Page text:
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Posted December 16, 2005 by Dana Garrett in Cuban History

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By Wayne S. Smith
Center for International Policy


On December 7 [2005], the Center for International Policy, the Washington Office on Latin America and the Latin American Working Group hosted a briefing on the Hill on the status of the case of Luis Posada Carriles, a Cuban exile terrorist being detained in the United States on the minor civil charge of illegal entryódespite all the massive evidence of his criminal involvement in various acts of terrorism.

Peter Kornbluh of the National Security Archive led off by presenting various declassified CIA and FBI documents detailing Posada Carriles’ involvement in the 1976 bombing of the Cubana airliner with the loss of 73 innocent lives, and various other acts of terrorism. In other words, Kornbluh pointed out, the U.S. Government has abundant evidence of Posada Carriles’ crimes. Venezuela wants to try him for the 1976 bombing and has asked for his extradition. Why is the United States only holding him on the charge of illegal entry and why has it refused to deport him to Venezuela?

Wayne Smith of the Center for International Policy pointed out that the fix had obviously been in when some six weeks after Posada Carriles’ quiet return to the U.S., Assistant Secretary of State Roger Noriega had stated that he had no information regarding Posada Carriles’ presence here and that, indeed, reports that he was here might simply be part of campaign of distortion on the part of the Cuban Government! This, despite the fact Posada Carriles’ lawyer had announced his return and requested asylum for him! The government had been forced to act only when Posada Carriles himself organized a press conference and stated that apparently no one was looking for him. He was then taken into custody, charged with illegal entry and removed to El Paso for a hearing before an immigration judge.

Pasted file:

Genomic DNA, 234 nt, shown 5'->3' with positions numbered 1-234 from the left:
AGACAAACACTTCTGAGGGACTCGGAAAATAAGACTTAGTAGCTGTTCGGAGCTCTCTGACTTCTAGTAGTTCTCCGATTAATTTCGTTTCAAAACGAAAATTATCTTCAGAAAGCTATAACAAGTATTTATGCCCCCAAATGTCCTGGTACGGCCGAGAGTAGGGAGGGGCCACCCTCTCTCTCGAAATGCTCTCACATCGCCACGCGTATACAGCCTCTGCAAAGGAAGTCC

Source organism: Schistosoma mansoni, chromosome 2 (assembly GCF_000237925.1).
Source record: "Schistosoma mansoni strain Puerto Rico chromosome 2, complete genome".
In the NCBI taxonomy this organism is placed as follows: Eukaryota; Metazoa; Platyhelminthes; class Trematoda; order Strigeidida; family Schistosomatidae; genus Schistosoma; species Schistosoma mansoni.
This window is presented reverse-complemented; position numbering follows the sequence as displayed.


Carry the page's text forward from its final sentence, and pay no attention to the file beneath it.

Jose Pertierra, a local attorney who represents the Venezuelan government in the extradition case against Posada Carriles, noted that Posada Carriles’ lawyer argued to the immigration judge that his client would be tortured should he be deported to Venezuela. Not a shred of evidence was presented to substantiate that claim, which in fact is entirely without foundation. Indeed, the only defense witness was Posada�s Venezuelan lawyer, Joaqu�n Chaffardet: a man who had been Posada�s boss in the Venezuelan secret policy. Chaffardet has also been Posada�s business associate for the past four decades. Pertierra pointed out that Chaffardet�s obvious bias as a witness was not brought out by the Department of Homeland Security prosecutor, and Chaffardet�s testimony was therefore taken as that of an objective neutral witness. The immigration proceedings were flawed, Pertierra argued, yet the DHS declined not only to cross-examine Chaffardet, but also to appeal the decision of the immigration judge. The Venezuelan government has offered assurances that Posada Carriles would be held under the most transparent conditions should he be returned to Venezuela. He could, for example, have daily consular visits. No such evidence was offered by DHS to the immigration judge.